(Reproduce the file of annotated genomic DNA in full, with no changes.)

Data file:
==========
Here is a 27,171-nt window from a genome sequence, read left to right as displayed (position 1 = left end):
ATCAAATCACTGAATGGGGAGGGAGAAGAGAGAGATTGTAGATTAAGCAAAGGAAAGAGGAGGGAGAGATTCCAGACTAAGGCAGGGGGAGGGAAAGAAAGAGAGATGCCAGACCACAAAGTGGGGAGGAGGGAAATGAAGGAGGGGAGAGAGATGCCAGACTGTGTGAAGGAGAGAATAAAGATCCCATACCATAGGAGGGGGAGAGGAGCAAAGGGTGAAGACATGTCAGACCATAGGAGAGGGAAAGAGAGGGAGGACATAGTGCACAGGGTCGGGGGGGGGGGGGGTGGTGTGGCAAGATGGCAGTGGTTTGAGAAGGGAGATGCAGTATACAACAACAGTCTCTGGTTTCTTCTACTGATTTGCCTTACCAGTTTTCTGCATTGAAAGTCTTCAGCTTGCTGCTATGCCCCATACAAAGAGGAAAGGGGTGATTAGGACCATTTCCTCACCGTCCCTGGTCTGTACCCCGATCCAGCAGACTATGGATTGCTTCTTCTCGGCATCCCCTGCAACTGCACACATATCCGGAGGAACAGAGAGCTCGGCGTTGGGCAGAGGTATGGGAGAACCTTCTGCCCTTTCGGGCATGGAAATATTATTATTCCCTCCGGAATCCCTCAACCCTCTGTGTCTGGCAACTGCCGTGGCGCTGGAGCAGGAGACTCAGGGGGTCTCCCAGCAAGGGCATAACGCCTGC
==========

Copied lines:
Here is a 27,171-nt window from a genome sequence, read left to right as displayed (position 1 = left end):
ATCAAATCACTGAATGGGGAGGGAGAAGAGAGAGATTGTAGATTAAGCAAAGGAAAGAGGAGGGAGAGATTCCAGACTAAGGCAGGGGGAGGGAAAGAAAGAGAGATGCCAGACCACAAAGTGGGGAGGAGGGAAATGAAGGAGGGGAGAGAGATGCCAGACTGTGTGAAGGAGAGAATAAAGATCCCATACCATAGGAGGGGGAGAGGAGCAAAGGGTGAAGACATGTCAGACCATAGGAGAGGGAAAGAGAGGGAGGACATAGTGCACAGGGTCGGGGGGGGGGGGGGTGGTGTGGCAAGATGGCAGTGGTTTGAGAAGGGAGATGCAGTATACAACAACAGTCTCTGGTTTCTTCTACTGATTTGCCTTACCAGTTTTCTGCATTGAAAGTCTTCAGCTTGCTGCTATGCCCCATACAAAGAGGAAAGGGGTGATTAGGACCATTTCCTCACCGTCCCTGGTCTGTACCCCGATCCAGCAGACTATGGATTGCTTCTTCTCGGCATCCCCTGCAACTGCACACATATCCGGAGGAACAGAGAGCTCGGCGTTGGGCAGAGGTATGGGAGAACCTTCTGCCCTTTCGGGCATGGAAATATTATTATTCCCTCCGGAATCCCTCAACCCTCTGTGTCTGGCAACTGCCGTGGCGCTGGAGCAGGAGACTCAGGGGGTCTCCCAGCAAGGGCATAACGCCTGC